Even if you can get past all the talk of boats, there's so much talk of share prices, insider dealing and profit-and-loss that one does wonder about having drifted out of Howard's Way and into a thirteen-hour special edition of the Bloomberg channel on yachting. Only the linen suits, with sleeves rolled up to the elbows, the espadrilles and Jan Harvey's sculpture in hair give away that it isn't. Unfortunately, this is all rather confusing. The talk of majority shareholding is fine but why Charles Frere wastes his time with the likes of Ken Masters and Avril Rolfe is beyond this viewer. Frere is sufficiently wealthy and quite enough of a bastard to light his cigars with five pound notes, perhaps even snatched from the hands of orphans. In the last series, he pootled around Tarrant in a white Lamborghini while this series sees him in a chauffeur-driven Roller. Masters drives a Volvo. Frere lives in a mansion, Masters and Rolfe in bijou apartments. Frere has the ear of Swiss bankers. Masters looks as though he barely has that of the receptionist at Ocean Finance. It's like Dallas, only that instead of JR Ewing crossing swords with Cliff Barnes (and the rest of the oil barons), he spent all his time and effort trying to drive his local petrol station out of business.
Howard's Way is certainly about business but it's the kind of business that you might read about in the local press, where the building of a new extension to a popular local store makes front-page news. Or a real-life Jack Rolfe meets a member of the local council to discuss a planning application. Perhaps even a, "Local Man Sails To Victory In Yacht Race!" Be happy with that and there's certainly something to enjoy in Howard's Way, although you may have to peer through the City jargon to get to it. Otherwise, there's still plenty to like but while there's a lot of unintentional laughs to be had, not enough to endear Howard's Way to those not already devoted to it.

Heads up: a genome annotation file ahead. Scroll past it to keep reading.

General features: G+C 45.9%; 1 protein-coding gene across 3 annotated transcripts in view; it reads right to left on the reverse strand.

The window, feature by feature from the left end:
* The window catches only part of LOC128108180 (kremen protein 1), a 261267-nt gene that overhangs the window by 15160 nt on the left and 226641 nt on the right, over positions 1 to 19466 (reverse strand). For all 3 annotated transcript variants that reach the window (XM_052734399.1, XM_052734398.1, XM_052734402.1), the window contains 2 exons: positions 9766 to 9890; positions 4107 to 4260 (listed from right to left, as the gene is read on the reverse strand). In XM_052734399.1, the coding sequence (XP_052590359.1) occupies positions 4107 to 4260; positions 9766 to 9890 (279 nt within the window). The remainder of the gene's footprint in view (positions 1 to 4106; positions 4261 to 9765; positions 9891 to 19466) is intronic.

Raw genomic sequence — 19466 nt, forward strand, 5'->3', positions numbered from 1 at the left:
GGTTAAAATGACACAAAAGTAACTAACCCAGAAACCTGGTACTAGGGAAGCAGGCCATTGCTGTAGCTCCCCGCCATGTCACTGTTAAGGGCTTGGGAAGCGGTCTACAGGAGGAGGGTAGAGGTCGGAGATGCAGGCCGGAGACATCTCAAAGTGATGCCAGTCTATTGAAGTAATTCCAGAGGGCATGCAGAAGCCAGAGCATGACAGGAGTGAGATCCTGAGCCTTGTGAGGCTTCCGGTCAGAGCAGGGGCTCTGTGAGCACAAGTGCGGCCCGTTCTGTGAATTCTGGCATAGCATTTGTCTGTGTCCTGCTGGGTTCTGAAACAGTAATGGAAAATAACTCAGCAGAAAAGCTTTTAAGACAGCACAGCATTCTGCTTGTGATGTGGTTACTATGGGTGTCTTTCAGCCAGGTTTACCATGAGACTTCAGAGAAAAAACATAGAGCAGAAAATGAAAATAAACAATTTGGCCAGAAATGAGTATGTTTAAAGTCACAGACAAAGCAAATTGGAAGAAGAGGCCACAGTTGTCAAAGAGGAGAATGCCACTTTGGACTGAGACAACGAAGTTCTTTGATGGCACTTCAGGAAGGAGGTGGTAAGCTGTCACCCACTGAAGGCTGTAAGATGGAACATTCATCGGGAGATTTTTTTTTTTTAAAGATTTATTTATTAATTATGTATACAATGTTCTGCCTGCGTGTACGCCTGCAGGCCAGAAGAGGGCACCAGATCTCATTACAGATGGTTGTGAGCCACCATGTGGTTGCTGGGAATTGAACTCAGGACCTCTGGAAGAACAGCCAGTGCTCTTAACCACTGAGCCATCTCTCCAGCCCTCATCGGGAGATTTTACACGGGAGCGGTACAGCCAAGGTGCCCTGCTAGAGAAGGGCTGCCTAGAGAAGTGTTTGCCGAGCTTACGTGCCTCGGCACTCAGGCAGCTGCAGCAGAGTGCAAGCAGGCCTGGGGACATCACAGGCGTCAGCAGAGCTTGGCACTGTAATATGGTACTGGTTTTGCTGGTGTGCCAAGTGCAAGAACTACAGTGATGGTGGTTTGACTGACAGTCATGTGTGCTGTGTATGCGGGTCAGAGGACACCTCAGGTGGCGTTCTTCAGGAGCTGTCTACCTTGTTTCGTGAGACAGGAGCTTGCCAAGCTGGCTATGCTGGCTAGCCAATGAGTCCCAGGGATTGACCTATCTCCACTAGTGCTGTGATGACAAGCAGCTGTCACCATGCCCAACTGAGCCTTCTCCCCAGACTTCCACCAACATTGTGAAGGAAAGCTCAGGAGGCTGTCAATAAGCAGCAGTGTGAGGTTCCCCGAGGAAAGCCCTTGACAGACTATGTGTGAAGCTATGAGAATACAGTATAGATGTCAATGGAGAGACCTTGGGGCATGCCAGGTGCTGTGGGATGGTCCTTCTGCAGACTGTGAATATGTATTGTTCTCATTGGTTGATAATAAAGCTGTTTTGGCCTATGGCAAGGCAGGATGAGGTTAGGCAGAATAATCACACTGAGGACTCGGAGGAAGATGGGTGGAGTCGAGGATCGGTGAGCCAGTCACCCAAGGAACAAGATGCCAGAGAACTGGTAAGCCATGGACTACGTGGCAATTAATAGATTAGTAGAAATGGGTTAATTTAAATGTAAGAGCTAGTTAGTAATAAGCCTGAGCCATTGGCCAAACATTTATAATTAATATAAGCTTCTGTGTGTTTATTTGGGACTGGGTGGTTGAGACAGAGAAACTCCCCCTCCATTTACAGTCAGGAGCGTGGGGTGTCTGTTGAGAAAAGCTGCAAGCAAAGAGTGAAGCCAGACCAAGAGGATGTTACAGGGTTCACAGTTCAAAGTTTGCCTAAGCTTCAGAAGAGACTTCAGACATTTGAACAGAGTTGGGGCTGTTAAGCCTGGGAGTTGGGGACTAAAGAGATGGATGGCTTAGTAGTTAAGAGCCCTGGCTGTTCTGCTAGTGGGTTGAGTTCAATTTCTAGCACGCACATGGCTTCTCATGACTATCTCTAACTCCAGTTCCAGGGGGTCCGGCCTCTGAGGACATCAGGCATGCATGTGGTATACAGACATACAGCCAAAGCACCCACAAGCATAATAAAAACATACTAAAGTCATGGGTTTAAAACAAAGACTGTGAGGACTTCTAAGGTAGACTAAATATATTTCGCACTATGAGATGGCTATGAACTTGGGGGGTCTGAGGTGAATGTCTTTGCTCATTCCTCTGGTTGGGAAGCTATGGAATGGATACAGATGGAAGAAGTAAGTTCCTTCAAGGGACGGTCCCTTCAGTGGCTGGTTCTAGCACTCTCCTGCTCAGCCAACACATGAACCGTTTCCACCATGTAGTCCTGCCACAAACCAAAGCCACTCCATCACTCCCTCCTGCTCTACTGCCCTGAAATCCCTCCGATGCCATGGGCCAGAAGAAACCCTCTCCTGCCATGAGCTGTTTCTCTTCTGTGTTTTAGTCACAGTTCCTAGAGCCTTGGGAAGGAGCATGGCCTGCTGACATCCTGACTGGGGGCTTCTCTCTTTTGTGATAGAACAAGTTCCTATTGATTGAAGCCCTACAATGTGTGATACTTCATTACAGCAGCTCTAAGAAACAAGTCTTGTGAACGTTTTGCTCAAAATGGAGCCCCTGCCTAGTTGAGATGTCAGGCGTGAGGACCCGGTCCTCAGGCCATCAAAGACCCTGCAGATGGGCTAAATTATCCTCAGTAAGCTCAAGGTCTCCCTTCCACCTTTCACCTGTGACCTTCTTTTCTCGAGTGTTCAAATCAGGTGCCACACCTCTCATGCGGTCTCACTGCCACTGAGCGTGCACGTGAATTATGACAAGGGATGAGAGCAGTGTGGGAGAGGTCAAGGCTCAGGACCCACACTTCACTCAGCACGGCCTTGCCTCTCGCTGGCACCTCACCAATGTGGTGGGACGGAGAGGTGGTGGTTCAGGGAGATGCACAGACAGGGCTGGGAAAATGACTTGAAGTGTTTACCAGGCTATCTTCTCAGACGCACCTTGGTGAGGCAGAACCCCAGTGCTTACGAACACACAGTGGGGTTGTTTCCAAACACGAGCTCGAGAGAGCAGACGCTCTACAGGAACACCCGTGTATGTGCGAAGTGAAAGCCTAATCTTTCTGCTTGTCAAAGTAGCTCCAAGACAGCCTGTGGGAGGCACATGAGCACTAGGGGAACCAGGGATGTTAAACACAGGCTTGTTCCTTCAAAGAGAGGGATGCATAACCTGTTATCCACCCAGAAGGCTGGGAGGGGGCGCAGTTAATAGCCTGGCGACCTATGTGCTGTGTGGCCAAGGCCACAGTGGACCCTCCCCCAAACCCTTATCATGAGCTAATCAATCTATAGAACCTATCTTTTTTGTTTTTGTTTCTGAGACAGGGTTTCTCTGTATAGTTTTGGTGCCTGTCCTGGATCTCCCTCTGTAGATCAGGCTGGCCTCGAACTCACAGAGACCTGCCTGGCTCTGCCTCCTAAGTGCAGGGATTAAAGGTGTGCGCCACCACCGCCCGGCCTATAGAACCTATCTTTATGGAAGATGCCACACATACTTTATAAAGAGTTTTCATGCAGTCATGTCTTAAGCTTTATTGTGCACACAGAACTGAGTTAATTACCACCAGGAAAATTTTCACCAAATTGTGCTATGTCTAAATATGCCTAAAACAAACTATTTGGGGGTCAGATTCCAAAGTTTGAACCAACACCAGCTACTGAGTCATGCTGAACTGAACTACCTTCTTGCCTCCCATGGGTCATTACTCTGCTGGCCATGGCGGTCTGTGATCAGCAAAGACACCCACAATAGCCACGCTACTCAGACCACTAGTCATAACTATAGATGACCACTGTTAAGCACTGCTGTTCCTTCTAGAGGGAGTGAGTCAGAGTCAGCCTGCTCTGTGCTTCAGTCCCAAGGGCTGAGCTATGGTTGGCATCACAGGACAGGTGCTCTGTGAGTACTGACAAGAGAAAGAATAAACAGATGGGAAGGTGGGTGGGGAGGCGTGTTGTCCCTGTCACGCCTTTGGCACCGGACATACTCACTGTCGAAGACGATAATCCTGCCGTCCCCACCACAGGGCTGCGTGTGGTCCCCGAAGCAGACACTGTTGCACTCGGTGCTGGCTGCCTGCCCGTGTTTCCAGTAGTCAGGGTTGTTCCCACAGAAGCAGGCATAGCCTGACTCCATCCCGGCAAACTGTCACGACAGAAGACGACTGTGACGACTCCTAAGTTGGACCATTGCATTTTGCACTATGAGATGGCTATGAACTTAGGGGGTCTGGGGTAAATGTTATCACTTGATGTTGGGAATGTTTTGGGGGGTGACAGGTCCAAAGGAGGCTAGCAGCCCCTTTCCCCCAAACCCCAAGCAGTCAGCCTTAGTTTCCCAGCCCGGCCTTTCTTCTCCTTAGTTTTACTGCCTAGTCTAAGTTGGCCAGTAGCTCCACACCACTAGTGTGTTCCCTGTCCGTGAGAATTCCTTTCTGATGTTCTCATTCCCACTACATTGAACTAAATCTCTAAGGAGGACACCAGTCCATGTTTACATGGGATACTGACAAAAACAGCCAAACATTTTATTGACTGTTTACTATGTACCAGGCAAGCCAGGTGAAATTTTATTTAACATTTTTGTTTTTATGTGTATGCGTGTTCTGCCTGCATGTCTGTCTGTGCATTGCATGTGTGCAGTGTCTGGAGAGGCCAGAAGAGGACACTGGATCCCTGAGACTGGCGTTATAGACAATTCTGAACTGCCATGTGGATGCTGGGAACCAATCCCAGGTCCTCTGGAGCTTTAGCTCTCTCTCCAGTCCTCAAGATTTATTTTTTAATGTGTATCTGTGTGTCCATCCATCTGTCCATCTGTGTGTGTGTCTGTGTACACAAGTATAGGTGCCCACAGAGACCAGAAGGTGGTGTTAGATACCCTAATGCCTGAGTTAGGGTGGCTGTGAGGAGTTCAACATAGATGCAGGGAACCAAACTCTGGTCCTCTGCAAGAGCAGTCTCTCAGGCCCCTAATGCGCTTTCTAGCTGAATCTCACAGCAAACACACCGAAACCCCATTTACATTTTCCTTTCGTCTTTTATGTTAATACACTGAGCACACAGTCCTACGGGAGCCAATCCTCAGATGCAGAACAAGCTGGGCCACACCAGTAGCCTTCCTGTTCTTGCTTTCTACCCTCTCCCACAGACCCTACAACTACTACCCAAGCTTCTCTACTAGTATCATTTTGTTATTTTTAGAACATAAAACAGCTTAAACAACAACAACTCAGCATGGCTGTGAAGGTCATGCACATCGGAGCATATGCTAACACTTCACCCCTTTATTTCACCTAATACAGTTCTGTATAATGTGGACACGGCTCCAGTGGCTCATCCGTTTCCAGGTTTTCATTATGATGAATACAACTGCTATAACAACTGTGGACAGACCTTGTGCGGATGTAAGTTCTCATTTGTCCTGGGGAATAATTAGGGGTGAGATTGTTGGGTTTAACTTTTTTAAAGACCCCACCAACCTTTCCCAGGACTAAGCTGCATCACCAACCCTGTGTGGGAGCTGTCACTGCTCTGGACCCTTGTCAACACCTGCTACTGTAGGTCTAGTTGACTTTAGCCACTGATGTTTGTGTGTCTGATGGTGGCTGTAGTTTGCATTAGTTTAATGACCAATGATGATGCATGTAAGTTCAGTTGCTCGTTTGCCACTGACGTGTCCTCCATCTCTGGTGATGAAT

This is pretty much a reprint of what I wrote when first reviewing Howards' Way for this site some time ago. The show was obviously very well made and, in most respects, it doesn't look at all bad on DVD but fitting in four fifty-minute episodes on the first disc has obviously had an impact on the amount of noise in the image. There are some obvious problems with the encoding on the first disc but, to be fair, things to get better on the remaining discs in the set, which offer only three episodes apiece.
However, I would say that this series does look slightly better on DVD than the first, although that's probably less to do with the quality of the transfer and more the amount of money that the BBC were spending on Howard's Way in 1988. Still, there remains a softness to the picture and there isn't a great amount of detail even in the best shots but watching it on a reasonably-sized television wasn't a particularly upsetting experience. As a summary, this is probably a fair representation of the show at its time of broadcast rather than being a grand restoration job by the BBC.
As for the audio track, it does its job but it makes very little impression. There isn't ever a problem with understanding the dialogue - or at least hearing it as some of that sailing talk can be terribly hard to comprehend - but that's probably got a lot to do with how sparse Howard's Way sounds. It's often as it the BBC production crew shushed a vast part of the southern coast of England while filming. That theme tune, as rightly famous as any, does sound good, though, and 2 Entertain have once again included English subtitles. They are very good for that.
There are no extras on this DVD release.